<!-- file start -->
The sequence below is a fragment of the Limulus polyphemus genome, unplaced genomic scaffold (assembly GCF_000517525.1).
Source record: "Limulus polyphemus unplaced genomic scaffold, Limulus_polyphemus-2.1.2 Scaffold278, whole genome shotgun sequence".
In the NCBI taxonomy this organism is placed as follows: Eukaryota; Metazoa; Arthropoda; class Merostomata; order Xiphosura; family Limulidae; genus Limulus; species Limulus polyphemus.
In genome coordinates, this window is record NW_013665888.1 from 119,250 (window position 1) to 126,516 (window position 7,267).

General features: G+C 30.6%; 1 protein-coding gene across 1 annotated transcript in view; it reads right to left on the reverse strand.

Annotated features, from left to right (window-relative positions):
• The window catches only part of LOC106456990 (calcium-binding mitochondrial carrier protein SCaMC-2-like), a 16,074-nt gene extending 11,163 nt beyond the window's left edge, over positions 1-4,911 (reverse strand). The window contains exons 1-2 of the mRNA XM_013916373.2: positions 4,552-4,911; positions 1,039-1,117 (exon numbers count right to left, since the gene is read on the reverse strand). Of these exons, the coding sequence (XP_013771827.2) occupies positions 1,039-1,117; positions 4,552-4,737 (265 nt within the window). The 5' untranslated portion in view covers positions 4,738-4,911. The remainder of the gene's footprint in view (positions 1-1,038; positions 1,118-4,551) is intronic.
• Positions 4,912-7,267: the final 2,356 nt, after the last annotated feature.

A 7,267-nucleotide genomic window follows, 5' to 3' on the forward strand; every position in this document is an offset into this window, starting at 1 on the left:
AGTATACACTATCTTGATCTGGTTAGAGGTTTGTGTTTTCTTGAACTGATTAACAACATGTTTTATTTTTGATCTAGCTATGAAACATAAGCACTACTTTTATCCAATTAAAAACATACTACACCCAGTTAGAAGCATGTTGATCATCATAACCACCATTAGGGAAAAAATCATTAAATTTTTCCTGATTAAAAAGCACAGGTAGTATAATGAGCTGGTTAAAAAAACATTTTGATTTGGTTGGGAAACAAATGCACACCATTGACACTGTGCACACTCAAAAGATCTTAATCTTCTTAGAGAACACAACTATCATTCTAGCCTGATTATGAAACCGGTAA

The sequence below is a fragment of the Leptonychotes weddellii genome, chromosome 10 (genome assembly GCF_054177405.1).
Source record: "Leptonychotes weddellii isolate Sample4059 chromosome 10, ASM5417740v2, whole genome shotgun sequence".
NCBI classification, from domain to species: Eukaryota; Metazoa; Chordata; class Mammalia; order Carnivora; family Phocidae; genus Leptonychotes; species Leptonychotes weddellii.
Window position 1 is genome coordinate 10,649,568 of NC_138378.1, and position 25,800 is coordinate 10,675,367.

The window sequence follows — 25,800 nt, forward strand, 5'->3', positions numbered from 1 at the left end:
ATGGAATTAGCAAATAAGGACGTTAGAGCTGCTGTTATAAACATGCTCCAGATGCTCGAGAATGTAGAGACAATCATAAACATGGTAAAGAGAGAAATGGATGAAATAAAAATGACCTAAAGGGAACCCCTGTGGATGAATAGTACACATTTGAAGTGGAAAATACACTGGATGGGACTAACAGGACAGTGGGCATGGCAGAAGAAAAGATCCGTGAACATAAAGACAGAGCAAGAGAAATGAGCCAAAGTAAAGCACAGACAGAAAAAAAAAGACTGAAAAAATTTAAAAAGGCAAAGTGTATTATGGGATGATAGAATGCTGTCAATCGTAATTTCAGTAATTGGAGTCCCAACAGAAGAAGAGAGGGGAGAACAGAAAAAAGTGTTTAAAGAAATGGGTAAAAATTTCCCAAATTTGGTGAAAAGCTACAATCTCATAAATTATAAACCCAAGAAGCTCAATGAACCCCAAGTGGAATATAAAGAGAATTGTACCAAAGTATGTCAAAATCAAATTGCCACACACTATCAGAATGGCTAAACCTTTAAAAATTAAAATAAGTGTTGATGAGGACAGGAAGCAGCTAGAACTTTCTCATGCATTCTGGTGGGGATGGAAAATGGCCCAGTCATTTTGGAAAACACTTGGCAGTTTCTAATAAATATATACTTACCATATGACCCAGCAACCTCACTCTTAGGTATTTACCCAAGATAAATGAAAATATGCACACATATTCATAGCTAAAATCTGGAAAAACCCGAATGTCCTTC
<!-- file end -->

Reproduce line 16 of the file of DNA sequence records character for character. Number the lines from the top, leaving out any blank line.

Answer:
ATGGAATTAGCAAATAAGGACGTTAGAGCTGCTGTTATAAACATGCTCCAGATGCTCGAGAATGTAGAGACAATCATAAACATGGTAAAGAGAGAAATGGATGAAATAAAAATGACCTAAAGGGAACCCCTGTGGATGAATAGTACACATTTGAAGTGGAAAATACACTGGATGGGACTAACAGGACAGTGGGCATGGCAGAAGAAAAGATCCGTGAACATAAAGACAGAGCAAGAGAAATGAGCCAAAGTAAAGCACAGACAGAAAAAAAAAGACTGAAAAAATTTAAAAAGGCAAAGTGTATTATGGGATGATAGAATGCTGTCAATCGTAATTTCAGTAATTGGAGTCCCAACAGAAGAAGAGAGGGGAGAACAGAAAAAAGTGTTTAAAGAAATGGGTAAAAATTTCCCAAATTTGGTGAAAAGCTACAATCTCATAAATTATAAACCCAAGAAGCTCAATGAACCCCAAGTGGAATATAAAGAGAATTGTACCAAAGTATGTCAAAATCAAATTGCCACACACTATCAGAATGGCTAAACCTTTAAAAATTAAAATAAGTGTTGATGAGGACAGGAAGCAGCTAGAACTTTCTCATGCATTCTGGTGGGGATGGAAAATGGCCCAGTCATTTTGGAAAACACTTGGCAGTTTCTAATAAATATATACTTACCATATGACCCAGCAACCTCACTCTTAGGTATTTACCCAAGATAAATGAAAATATGCACACATATTCATAGCTAAAATCTGGAAAAACCCGAATGTCCTTC